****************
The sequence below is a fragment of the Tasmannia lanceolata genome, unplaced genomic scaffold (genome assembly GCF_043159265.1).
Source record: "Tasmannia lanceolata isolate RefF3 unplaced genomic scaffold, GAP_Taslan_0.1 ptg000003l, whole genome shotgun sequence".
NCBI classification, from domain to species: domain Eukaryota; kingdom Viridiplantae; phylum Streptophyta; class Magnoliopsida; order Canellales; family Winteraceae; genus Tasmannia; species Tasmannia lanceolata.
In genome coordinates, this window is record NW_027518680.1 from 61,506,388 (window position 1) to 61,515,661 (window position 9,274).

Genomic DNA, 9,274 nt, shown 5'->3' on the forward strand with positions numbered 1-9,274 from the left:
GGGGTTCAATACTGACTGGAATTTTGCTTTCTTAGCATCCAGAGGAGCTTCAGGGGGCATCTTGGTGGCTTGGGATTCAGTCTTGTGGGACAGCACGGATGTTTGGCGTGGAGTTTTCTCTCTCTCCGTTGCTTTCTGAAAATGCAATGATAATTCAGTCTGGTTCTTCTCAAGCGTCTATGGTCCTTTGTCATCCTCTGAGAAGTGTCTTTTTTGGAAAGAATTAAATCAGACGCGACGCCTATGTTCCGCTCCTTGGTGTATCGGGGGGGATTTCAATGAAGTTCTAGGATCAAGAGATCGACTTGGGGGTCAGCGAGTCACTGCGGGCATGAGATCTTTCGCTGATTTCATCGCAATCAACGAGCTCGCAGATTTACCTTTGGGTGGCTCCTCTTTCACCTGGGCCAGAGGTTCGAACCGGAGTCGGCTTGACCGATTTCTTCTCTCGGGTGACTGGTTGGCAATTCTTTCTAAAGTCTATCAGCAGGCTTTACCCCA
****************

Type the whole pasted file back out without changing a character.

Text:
The sequence below is a fragment of the Tasmannia lanceolata genome, unplaced genomic scaffold (genome assembly GCF_043159265.1).
Source record: "Tasmannia lanceolata isolate RefF3 unplaced genomic scaffold, GAP_Taslan_0.1 ptg000003l, whole genome shotgun sequence".
NCBI classification, from domain to species: domain Eukaryota; kingdom Viridiplantae; phylum Streptophyta; class Magnoliopsida; order Canellales; family Winteraceae; genus Tasmannia; species Tasmannia lanceolata.
In genome coordinates, this window is record NW_027518680.1 from 61,506,388 (window position 1) to 61,515,661 (window position 9,274).

Genomic DNA, 9,274 nt, shown 5'->3' on the forward strand with positions numbered 1-9,274 from the left:
GGGGTTCAATACTGACTGGAATTTTGCTTTCTTAGCATCCAGAGGAGCTTCAGGGGGCATCTTGGTGGCTTGGGATTCAGTCTTGTGGGACAGCACGGATGTTTGGCGTGGAGTTTTCTCTCTCTCCGTTGCTTTCTGAAAATGCAATGATAATTCAGTCTGGTTCTTCTCAAGCGTCTATGGTCCTTTGTCATCCTCTGAGAAGTGTCTTTTTTGGAAAGAATTAAATCAGACGCGACGCCTATGTTCCGCTCCTTGGTGTATCGGGGGGGATTTCAATGAAGTTCTAGGATCAAGAGATCGACTTGGGGGTCAGCGAGTCACTGCGGGCATGAGATCTTTCGCTGATTTCATCGCAATCAACGAGCTCGCAGATTTACCTTTGGGTGGCTCCTCTTTCACCTGGGCCAGAGGTTCGAACCGGAGTCGGCTTGACCGATTTCTTCTCTCGGGTGACTGGTTGGCAATTCTTTCTAAAGTCTATCAGCAGGCTTTACCCCA